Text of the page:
I always knew that guys had it easier in regard to a lot of every day things. Their morning get-ready routine goes as follows: Shit. Shower. Shave., which are known collectively as “The Three Esses.” No fussing about with makeup or hair styling or any of that noise. Their haircuts cost less. They don’t have to fuss over clothing choices (usually) and generally aren’t that picky as to whether or not their clothing is clean. It took me years to convince Steve-o that sniffing the crotch of one’s pants is not an acceptable method to discern the difference between “soiled” and “fresh.” They eat anything as long as it contains the three food groups- caffeine, nicotine, sugar and grease, remembering always that alcohol is a sugar.
The bad thing is that some of the guys I know probably have to have someone write down the Three Esses on their bathroom mirror, lest they forget them. Of course I would have to add a bit of a dental hygiene regimen to that- please brush your teeth, and Listerine is not a bad idea either!
I finally figured out what the major advantage is to being born male:
When a male child is born it is as if the universe makes a statement to him. You are made exempt from household chores by the magical power of possessing the Twig and Berries! Schwing! Jerry never literally spelled it out that way, but in practical application he might as well have. A swinging Johnson apparently gets nearly half of the human population out of a LOT of work.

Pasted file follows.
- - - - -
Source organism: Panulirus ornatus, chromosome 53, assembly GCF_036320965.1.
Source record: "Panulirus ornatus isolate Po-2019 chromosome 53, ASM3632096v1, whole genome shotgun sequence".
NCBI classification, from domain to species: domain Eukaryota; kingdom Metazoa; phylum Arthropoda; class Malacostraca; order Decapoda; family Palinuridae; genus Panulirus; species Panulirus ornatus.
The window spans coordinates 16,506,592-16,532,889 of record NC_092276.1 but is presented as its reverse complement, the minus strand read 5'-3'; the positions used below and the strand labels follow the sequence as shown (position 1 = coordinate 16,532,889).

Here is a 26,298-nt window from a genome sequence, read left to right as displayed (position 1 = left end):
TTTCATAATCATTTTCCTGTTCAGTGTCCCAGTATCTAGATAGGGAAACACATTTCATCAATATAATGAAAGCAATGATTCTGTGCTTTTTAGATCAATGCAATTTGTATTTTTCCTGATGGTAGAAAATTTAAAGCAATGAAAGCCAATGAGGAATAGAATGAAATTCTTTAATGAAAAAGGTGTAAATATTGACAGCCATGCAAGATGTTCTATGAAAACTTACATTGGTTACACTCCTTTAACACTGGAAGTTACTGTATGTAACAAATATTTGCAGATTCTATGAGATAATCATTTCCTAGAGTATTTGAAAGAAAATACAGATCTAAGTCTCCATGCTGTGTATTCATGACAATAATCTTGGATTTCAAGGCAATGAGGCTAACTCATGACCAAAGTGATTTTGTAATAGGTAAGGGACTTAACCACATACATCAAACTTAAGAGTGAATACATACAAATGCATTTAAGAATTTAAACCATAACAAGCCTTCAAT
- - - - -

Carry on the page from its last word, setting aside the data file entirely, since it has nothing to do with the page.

I did manage to take a nice, long wander about in the Marion Cemetery yesterday. I dumped a lot of the crap in my memory card (several times) and still didn’t scratch the surface as to cool old gravestones to take pics of. The angel (above) really struck me. I hadn’t noticed it there before, but the entire cemetery is about two square miles which is a lot of wandering about. Most of my wanderings yesterday were in the old / high faluting part of the cemetery with the really over the top monuments. For those who think old ostentatious grave markers are really way cool also, you can view the slideshow on Shutterfly . Nobody did death like the Victorians.
I was shocked by the number of stillborn infants, very young children, and women who died in their early-to-mid twenties, though I shouldn’t have been. In the 19th and early 20th centuries one in four women died in childbirth and infant mortality was at times almost 50%. Usually there were no causes of death on the gravestones except for the some of the Civil War Veterans who were killed in action.
I find this one particularly sad. Either Wallie was an only child, his parents had a lot of money, or both. It’s beautiful and heartbreaking at the same time.
Life is a limited time offer. I guess that is the lesson to take away from an afternoon in the graveyard.
Oh, yeah. It’s been a very long time.